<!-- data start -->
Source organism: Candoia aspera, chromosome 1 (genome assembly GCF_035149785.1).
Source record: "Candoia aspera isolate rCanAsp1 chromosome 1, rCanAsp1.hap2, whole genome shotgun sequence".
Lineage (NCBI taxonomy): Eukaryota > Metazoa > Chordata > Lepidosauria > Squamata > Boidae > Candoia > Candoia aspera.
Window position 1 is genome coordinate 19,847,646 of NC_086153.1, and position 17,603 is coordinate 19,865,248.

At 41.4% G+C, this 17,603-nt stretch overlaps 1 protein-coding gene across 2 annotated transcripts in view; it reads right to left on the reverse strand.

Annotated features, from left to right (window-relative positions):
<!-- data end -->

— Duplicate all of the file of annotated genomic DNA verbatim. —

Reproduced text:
Source organism: Candoia aspera, chromosome 1 (genome assembly GCF_035149785.1).
Source record: "Candoia aspera isolate rCanAsp1 chromosome 1, rCanAsp1.hap2, whole genome shotgun sequence".
Lineage (NCBI taxonomy): Eukaryota > Metazoa > Chordata > Lepidosauria > Squamata > Boidae > Candoia > Candoia aspera.
Window position 1 is genome coordinate 19,847,646 of NC_086153.1, and position 17,603 is coordinate 19,865,248.

At 41.4% G+C, this 17,603-nt stretch overlaps 1 protein-coding gene across 2 annotated transcripts in view; it reads right to left on the reverse strand.

Annotated features, from left to right (window-relative positions):